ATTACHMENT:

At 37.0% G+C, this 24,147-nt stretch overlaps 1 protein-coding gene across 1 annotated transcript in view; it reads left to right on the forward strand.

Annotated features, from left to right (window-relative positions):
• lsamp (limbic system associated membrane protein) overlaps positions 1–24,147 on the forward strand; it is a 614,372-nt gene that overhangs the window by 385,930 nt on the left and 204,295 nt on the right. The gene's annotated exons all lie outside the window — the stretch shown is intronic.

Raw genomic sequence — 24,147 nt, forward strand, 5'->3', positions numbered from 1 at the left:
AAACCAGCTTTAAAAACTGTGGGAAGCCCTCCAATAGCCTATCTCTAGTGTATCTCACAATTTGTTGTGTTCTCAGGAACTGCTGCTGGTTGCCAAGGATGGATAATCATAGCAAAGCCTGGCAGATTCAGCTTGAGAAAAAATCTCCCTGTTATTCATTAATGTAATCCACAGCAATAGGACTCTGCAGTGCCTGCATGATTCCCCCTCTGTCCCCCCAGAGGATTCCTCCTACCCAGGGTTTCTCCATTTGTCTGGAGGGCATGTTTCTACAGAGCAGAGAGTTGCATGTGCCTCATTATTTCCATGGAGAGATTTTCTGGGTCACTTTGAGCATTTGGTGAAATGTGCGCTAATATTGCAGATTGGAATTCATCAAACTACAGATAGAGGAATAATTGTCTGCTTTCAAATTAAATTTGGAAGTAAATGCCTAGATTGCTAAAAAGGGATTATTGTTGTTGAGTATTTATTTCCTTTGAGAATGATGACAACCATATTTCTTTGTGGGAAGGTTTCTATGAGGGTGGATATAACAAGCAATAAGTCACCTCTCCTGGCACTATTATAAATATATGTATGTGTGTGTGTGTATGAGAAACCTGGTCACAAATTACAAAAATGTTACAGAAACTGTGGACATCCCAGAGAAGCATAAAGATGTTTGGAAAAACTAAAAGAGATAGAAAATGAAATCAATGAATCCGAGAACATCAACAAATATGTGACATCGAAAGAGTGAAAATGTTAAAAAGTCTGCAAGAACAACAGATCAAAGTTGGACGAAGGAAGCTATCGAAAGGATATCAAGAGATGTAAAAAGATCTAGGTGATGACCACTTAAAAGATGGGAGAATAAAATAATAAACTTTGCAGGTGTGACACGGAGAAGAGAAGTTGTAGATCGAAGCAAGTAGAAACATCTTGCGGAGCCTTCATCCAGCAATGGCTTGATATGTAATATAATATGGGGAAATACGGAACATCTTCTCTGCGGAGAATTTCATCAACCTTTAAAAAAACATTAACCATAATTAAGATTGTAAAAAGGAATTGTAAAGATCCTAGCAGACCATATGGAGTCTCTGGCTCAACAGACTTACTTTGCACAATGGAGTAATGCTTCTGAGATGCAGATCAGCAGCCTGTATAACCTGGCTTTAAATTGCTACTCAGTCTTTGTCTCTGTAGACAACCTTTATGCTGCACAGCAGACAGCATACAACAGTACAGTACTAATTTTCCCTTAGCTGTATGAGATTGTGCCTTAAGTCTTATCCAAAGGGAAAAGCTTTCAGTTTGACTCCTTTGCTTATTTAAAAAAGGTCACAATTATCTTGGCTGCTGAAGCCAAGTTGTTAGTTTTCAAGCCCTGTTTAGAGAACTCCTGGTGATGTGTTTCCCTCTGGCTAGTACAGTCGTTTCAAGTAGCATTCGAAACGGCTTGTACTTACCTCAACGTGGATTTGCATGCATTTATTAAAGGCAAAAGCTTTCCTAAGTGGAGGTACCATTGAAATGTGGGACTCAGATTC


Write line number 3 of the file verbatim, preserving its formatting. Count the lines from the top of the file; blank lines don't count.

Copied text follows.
• lsamp (limbic system associated membrane protein) overlaps positions 1–24,147 on the forward strand; it is a 614,372-nt gene that overhangs the window by 385,930 nt on the left and 204,295 nt on the right. The gene's annotated exons all lie outside the window — the stretch shown is intronic.